Leon Cooperman‘s Omega Advisors recently released a detailed investor letter describing the firm’s investing philosophy and recent performance, to coincide with an investor conference call it conducted on October 19. The firm was founded by Cooperman in 1991 and uses deep fundamental research to find attractive undervalued equities (or overvalued shorts), based on the principles of value investing. The letter shed light on the third quarter returns of Omega’s long picks, which suffered to the tune of a 14.93% loss. However, the firm has rebounded quickly, with those long picks posting gains of 4.88% through the first half of October and his firm boasts a tidy 1,536.2% cumulative return since inception.
Along with the letter, Omega’s top 25 long positions in equities were revealed as of October 16. While exact figures aside from portfolio composition weren’t made available, the nearly up-to-date data is otherwise a nice bonus for investors who track the moves of elite money managers like Cooperman, as we at Insider Monkey do. That’s because such data is often unavailable for as many as six weeks after the end of each quarter, through 13F filings. With that in mind, let’s run through Cooperman’s top five positions as of October 16 and find the moves he has made over the past three-and-a-half months. Those stocks are American International Group Inc (NYSE:AIG), AerCap Holdings N.V. (NYSE:AER), Allergan PLC (NYSE:AGN), First Data Corp (NYSE:FDC), and Alphabet Inc (NASDAQ:GOOGL).
Let’s start with American International Group Inc (NYSE:AIG), which made headlines today because of another famous investor’s position in the company, that being Carl Icahn. The legendary activist revealed taking a large position in AIG and urged the company to split into three, so as to avoid the systemically important financial institution (SIFI) label and the enhanced regulation and supervision that would come with it. Shares of AIG gained nearly 5% on the news of Icahn’s involvement.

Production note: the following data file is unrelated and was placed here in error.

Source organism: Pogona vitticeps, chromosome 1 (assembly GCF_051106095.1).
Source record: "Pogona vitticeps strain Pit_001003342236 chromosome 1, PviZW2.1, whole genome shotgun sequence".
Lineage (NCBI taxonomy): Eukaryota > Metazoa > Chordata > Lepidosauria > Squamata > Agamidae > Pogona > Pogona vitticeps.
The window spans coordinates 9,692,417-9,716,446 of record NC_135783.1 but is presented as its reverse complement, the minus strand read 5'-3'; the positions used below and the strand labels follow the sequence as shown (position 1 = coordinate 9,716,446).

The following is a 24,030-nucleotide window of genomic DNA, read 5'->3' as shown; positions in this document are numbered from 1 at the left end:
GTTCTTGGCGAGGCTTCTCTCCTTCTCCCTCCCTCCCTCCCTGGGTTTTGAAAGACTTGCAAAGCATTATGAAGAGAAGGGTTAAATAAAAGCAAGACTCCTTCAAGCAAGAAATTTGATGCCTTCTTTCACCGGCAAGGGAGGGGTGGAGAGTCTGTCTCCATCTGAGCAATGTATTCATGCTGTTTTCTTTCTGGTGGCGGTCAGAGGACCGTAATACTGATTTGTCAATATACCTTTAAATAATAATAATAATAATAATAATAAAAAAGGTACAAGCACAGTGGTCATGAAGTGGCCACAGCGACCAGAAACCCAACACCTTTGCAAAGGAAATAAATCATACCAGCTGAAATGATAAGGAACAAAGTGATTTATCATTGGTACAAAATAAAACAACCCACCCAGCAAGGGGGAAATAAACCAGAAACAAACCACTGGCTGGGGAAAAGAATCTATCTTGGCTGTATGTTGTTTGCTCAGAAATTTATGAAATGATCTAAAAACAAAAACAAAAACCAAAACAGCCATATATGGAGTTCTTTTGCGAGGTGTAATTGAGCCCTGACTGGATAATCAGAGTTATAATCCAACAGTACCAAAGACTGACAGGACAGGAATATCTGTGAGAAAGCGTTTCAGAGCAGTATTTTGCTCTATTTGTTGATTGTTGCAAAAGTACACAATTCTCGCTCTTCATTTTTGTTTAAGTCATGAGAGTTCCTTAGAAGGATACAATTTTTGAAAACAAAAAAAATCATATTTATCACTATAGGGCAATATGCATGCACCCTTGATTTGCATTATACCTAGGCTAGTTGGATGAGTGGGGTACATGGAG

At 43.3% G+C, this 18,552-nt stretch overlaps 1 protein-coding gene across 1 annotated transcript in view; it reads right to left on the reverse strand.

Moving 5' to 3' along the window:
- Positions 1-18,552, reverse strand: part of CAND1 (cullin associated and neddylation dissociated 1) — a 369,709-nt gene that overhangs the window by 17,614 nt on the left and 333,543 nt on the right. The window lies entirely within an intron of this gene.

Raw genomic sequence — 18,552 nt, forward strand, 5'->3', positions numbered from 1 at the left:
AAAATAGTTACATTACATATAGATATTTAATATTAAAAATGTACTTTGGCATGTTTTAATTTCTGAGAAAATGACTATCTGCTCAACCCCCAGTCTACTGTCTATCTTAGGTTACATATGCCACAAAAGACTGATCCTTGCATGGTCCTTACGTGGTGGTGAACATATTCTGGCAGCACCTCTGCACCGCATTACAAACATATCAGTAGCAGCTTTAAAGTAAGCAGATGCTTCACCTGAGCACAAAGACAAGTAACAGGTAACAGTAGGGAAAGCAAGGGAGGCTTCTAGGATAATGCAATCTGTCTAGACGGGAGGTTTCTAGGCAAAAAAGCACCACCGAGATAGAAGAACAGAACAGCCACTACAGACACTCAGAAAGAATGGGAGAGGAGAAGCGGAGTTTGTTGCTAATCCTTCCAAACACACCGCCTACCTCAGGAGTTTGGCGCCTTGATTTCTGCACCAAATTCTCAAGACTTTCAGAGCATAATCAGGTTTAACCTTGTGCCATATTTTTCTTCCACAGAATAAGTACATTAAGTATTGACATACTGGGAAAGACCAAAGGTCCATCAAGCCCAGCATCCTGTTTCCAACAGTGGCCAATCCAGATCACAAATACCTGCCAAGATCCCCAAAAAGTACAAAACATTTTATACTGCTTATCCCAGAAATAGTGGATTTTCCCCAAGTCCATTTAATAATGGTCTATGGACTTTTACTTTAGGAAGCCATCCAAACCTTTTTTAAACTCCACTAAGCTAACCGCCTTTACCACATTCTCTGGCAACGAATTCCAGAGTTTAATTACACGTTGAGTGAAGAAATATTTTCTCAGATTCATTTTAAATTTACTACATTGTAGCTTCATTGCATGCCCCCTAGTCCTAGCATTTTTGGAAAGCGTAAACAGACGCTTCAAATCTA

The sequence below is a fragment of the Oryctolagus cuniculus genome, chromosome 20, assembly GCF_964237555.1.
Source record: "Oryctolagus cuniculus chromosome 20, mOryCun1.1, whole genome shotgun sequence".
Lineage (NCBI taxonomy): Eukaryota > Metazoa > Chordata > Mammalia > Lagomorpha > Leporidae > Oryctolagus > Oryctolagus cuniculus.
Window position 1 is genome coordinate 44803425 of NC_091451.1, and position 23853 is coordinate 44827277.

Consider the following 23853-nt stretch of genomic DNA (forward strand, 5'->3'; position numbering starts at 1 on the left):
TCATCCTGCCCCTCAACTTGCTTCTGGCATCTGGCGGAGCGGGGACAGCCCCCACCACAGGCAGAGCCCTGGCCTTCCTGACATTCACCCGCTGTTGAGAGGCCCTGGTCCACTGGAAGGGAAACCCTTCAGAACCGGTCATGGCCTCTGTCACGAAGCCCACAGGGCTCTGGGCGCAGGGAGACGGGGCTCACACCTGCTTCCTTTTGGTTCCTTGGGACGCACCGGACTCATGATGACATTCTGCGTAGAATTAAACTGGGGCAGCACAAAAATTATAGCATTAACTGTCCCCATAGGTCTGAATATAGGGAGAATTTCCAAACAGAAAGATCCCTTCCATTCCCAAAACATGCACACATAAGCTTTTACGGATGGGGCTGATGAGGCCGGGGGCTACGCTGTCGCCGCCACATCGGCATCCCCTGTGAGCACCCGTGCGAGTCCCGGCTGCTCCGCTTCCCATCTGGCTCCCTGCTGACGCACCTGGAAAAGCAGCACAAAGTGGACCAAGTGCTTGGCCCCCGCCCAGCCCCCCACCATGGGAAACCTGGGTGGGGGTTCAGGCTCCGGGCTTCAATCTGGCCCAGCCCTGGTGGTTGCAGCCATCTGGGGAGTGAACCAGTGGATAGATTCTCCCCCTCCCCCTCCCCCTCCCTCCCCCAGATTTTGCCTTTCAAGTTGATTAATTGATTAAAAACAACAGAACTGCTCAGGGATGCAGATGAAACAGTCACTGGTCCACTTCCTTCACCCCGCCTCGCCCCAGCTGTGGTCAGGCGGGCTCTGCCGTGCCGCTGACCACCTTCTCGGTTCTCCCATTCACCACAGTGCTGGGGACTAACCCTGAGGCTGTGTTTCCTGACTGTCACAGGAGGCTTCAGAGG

American International Group Inc (NYSE:AIG) ranked as Cooperman’s fifth-largest holding as of October 16, accounting for 2.6% of his equity portfolio. On June 30, the stock also ranked fifth and consisted of 3.40 million shares, amounting to 3.35% of Omega’s equity portfolio. Without knowing whether that portfolio is now larger or smaller than it was on June 30, we can’t determine if or by how much the size of the AIG position actually changed. Given that Cooperman has two big new positions on top of his portfolio, it’s possible that the portfolio is larger and thus its exposure to AIG naturally declined rather than Cooperman cutting the position.
Hedge funds and other big money managers like Cooperman tend to have the largest amounts of their capital invested in large and mega-cap stocks like Alphabet because these companies allow for much greater capital allocation. That’s why if we take a look at the most popular stocks among funds, we won’t find any mid- or small-cap stocks there. However, our backtests of hedge funds’ equity portfolios between 1999 and 2012 revealed that the 50 most popular stocks among hedge funds underperformed the market by seven basis points per month, showing that their most popular picks and the ones that received the bulk of their capital were not actually their best picks. On the other hand, their top small-cap picks performed considerably better, outperforming the market by 95 basis points per month. This was confirmed through backtesting and in forward tests of our small-cap strategy since August 2012. The strategy, which involves imitating the 15 most popular small-cap picks among hedge funds has provided gains of 102%, beating the broader market by over 53 percentage points (see the details).
Omega’s exposure to AerCap Holdings N.V. (NYSE:AER) also fell, to 3.0% from 4.22% on June 30. The position also dropped to fourth overall, from previously being ranked second. As the drop in the fund’s exposure to AerCap was larger than it was for AIG, we can assume the value of the holding declined by more. The stock performance partially accounts for that, as AerCap slid by over 11% between July 1 and October 15, while AIG was down by just over 4%.
Cooperman was bullish on the aircraft leasing company during the second quarter, increasing the size of his holding by 44% to 5.78 million shares and lifting it from tenth to second in his portfolio in the process. The collective sentiment towards AerCap Holdings N.V. (NYSE:AER) among the investors we track was similarly strong in the second quarter, as net ownership soared by 33 to 77, while the value of their holdings was up by over $1.7 billion to $4.12 billion. JANA Partners, Citadel Investment Group, and Maverick Capital were among the investment firms piling up shares of the company during the quarter.
Cooperman’s top three holdings will be revealed on the next page.